National Grid will pay households to use less electricity as coal-fired power generators are put on hold

Plans for energy companies to offer discounts for people to cut off their electricity use have been extended to tomorrow.

Some households with smart meters can benefit from discounts if they save energy between 17:00 and 18:00 on Monday and between 16:30 and 18:00 on Tuesday.

For the first time, the National Grid ESO (electric system operator) is enabling its “demand elasticity service (DFS)”.

The idea is to moderate demand when it is at its peak on very cold winter days.

Households with up-to-date smart meters included in the system through their suppliers can benefit from discounts if they cut off their electricity use by turning off energy-intensive devices at certain hours.

ESO said it is waiting for proposals from suppliers to help save up to 341 megawatts of energy between 16:30 and 18:00 on Tuesday.

The plan may still be abandoned if weather conditions improve.

Will you participate in the Demand Elasticity Service? Tell us about your experience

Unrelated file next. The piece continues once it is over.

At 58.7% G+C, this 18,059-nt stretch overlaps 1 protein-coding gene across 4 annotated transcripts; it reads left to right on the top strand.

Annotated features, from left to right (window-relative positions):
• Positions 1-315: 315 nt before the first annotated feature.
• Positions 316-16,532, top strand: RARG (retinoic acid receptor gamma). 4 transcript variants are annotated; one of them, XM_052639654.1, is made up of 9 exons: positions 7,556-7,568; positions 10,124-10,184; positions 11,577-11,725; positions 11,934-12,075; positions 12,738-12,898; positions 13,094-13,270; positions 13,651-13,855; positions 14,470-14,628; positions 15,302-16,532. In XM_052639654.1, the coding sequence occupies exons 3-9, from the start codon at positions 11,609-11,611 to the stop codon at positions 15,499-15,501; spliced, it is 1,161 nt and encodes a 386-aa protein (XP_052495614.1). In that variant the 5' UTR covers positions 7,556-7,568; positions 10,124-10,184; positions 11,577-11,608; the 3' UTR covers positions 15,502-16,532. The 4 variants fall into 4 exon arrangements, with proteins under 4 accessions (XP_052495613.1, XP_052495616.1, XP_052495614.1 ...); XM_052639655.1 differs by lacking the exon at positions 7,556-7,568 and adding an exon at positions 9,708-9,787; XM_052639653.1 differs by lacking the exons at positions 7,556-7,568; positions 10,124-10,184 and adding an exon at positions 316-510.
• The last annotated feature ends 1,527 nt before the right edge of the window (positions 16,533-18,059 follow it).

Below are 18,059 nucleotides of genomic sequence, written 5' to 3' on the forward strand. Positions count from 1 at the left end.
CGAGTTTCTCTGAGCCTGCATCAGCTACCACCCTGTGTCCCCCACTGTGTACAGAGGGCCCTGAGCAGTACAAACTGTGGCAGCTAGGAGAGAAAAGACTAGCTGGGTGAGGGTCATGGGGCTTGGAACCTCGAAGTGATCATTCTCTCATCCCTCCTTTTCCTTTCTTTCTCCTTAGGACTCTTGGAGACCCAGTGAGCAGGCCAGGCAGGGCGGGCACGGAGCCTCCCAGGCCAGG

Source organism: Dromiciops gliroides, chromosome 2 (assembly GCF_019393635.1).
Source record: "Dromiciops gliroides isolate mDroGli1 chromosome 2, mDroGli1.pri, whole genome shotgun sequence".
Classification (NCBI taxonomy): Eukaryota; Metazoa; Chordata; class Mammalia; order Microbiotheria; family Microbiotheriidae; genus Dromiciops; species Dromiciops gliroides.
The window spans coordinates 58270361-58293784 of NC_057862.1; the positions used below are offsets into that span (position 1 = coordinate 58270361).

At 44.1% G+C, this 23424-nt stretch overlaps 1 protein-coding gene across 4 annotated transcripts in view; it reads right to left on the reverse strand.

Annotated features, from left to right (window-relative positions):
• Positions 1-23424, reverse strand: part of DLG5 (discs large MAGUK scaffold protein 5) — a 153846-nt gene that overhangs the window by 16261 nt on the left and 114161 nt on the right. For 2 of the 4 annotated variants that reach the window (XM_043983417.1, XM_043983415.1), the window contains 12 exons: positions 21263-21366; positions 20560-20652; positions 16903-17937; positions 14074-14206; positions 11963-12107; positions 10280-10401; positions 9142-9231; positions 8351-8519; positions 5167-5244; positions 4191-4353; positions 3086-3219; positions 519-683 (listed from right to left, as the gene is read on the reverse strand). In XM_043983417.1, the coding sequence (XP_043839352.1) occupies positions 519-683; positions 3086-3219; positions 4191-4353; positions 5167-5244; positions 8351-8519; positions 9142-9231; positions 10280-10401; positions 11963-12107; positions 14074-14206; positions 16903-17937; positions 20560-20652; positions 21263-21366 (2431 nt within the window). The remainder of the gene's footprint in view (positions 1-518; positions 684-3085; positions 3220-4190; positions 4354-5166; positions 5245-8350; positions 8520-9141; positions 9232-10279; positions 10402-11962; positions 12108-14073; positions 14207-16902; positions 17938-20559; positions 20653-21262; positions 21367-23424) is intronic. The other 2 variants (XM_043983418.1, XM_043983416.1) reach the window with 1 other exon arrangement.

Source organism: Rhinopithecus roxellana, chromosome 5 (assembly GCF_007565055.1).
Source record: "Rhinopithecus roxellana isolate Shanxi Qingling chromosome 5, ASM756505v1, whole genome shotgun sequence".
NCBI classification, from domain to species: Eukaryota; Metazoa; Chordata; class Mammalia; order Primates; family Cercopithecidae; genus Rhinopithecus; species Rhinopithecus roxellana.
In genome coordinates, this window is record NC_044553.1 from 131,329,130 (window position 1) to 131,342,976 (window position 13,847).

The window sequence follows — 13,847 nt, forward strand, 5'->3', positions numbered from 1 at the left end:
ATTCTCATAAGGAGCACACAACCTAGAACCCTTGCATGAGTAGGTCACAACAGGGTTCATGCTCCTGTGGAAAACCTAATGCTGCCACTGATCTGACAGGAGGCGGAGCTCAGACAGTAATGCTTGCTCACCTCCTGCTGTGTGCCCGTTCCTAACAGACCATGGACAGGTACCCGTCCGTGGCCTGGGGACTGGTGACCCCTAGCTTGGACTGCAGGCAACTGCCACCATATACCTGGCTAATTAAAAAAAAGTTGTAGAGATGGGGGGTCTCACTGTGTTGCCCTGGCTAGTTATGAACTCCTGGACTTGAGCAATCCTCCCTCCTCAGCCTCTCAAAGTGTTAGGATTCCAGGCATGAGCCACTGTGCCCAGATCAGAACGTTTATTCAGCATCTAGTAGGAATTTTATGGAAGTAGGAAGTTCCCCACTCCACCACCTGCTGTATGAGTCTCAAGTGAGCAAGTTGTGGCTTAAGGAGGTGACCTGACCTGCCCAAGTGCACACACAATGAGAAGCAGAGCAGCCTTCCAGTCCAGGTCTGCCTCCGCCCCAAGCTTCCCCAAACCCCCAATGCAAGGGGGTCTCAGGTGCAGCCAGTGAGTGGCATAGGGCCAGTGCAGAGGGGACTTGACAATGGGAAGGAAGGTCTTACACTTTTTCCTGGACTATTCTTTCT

The plan reportedly compares usage against the customer’s usual demand and pays £3 for each unit or kilowatt hour (kWh) saved.

It is thought to reduce household bills by up to £100 over the winter.

The plan will remain in effect until March, with 26 suppliers backing it, including Octopus Energy and EDF.

So far, DFS has only been used in testing.

Read more:
What is the Demand Elasticity Service and how can I save £100 on my energy bill if I sign up?

Check the weather forecast for your location

National Grid ESO said its announcement should not be interpreted as a sign that electricity supplies are at risk.

“People shouldn’t worry,” he tweeted. “These are precautionary measures to maintain the buffer of spare capacity we need.”

A spokesperson added: “Our forecasts suggest that electricity supply margins will be tighter than usual on Monday evening.

“we instructed coal-fired power units will be available to increase the electricity supply in case of need.”

Cold weather means more people are heating their homes, which increases energy demand, while a lack of wind reduces renewable resources.

Three coal-fired power plants in England, two at the Drax facility in North Yorkshire and one in West Burton, Nottinghamshire, have been instructed to start warming up in case the cold takes effect.

Craig Dyke, head of ESO national control, told Sky News: “We’ve decided to heat three coal-fired power plants over the weekend only for the unexpected, so it doesn’t have to be running.

“To ensure that when we get through the evening peak today, society has electricity they can use whenever they want to use it.”

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